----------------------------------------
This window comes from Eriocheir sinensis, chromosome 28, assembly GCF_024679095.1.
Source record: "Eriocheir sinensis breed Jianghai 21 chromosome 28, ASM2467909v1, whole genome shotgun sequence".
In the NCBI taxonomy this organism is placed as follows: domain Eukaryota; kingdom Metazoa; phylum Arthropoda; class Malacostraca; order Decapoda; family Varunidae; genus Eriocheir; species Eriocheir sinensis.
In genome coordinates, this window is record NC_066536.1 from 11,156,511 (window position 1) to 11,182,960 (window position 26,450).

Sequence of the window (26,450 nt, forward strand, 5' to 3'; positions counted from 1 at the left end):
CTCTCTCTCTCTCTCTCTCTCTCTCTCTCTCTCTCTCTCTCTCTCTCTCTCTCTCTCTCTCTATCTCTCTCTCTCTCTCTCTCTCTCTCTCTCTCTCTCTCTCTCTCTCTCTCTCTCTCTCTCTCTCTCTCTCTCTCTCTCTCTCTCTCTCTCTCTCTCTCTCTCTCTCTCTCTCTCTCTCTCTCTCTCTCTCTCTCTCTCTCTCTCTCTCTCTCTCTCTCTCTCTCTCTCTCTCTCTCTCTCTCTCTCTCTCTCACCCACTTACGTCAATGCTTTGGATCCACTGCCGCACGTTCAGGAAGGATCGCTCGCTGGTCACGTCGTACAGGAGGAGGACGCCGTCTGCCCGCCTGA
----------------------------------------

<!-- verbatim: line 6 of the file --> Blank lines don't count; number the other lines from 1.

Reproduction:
CTCTCTCTCTCTCTCTCTCTCTCTCTCTCTCTCTCTCTCTCTCTCTCTCTCTCTCTCTCTCTATCTCTCTCTCTCTCTCTCTCTCTCTCTCTCTCTCTCTCTCTCTCTCTCTCTCTCTCTCTCTCTCTCTCTCTCTCTCTCTCTCTCTCTCTCTCTCTCTCTCTCTCTCTCTCTCTCTCTCTCTCTCTCTCTCTCTCTCTCTCTCTCTCTCTCTCTCTCTCTCTCTCTCTCTCTCTCTCTCTCTCTCTCTCTCTCACCCACTTACGTCAATGCTTTGGATCCACTGCCGCACGTTCAGGAAGGATCGCTCGCTGGTCACGTCGTACAGGAGGAGGACGCCGTCTGCCCGCCTGA